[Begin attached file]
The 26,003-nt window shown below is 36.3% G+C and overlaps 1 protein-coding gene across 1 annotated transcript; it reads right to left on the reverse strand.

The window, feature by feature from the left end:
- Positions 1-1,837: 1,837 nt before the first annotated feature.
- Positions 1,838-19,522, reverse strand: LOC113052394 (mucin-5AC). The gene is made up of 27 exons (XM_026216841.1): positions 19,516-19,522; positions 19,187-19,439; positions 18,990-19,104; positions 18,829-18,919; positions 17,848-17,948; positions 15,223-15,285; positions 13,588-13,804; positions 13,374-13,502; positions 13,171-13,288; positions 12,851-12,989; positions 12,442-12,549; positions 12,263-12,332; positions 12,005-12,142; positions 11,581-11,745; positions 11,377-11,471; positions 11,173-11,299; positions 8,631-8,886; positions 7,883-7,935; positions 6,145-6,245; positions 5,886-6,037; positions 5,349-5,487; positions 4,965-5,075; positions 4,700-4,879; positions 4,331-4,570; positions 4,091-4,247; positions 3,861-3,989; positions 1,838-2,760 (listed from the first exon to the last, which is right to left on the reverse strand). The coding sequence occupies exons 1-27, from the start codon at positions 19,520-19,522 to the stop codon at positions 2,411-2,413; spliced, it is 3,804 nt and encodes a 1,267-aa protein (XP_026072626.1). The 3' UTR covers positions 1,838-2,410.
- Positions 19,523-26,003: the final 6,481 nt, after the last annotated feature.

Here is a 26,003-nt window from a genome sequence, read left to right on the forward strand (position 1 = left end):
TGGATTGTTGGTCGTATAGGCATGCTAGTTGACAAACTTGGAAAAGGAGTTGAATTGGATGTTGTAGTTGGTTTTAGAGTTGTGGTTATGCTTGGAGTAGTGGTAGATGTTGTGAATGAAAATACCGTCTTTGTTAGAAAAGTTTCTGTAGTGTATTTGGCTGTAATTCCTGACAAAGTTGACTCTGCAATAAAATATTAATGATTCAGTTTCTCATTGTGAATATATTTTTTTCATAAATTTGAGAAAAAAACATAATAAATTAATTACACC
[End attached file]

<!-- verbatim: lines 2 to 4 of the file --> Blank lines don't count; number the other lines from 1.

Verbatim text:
The window, feature by feature from the left end:
- Positions 1-1,837: 1,837 nt before the first annotated feature.
- Positions 1,838-19,522, reverse strand: LOC113052394 (mucin-5AC). The gene is made up of 27 exons (XM_026216841.1): positions 19,516-19,522; positions 19,187-19,439; positions 18,990-19,104; positions 18,829-18,919; positions 17,848-17,948; positions 15,223-15,285; positions 13,588-13,804; positions 13,374-13,502; positions 13,171-13,288; positions 12,851-12,989; positions 12,442-12,549; positions 12,263-12,332; positions 12,005-12,142; positions 11,581-11,745; positions 11,377-11,471; positions 11,173-11,299; positions 8,631-8,886; positions 7,883-7,935; positions 6,145-6,245; positions 5,886-6,037; positions 5,349-5,487; positions 4,965-5,075; positions 4,700-4,879; positions 4,331-4,570; positions 4,091-4,247; positions 3,861-3,989; positions 1,838-2,760 (listed from the first exon to the last, which is right to left on the reverse strand). The coding sequence occupies exons 1-27, from the start codon at positions 19,520-19,522 to the stop codon at positions 2,411-2,413; spliced, it is 3,804 nt and encodes a 1,267-aa protein (XP_026072626.1). The 3' UTR covers positions 1,838-2,410.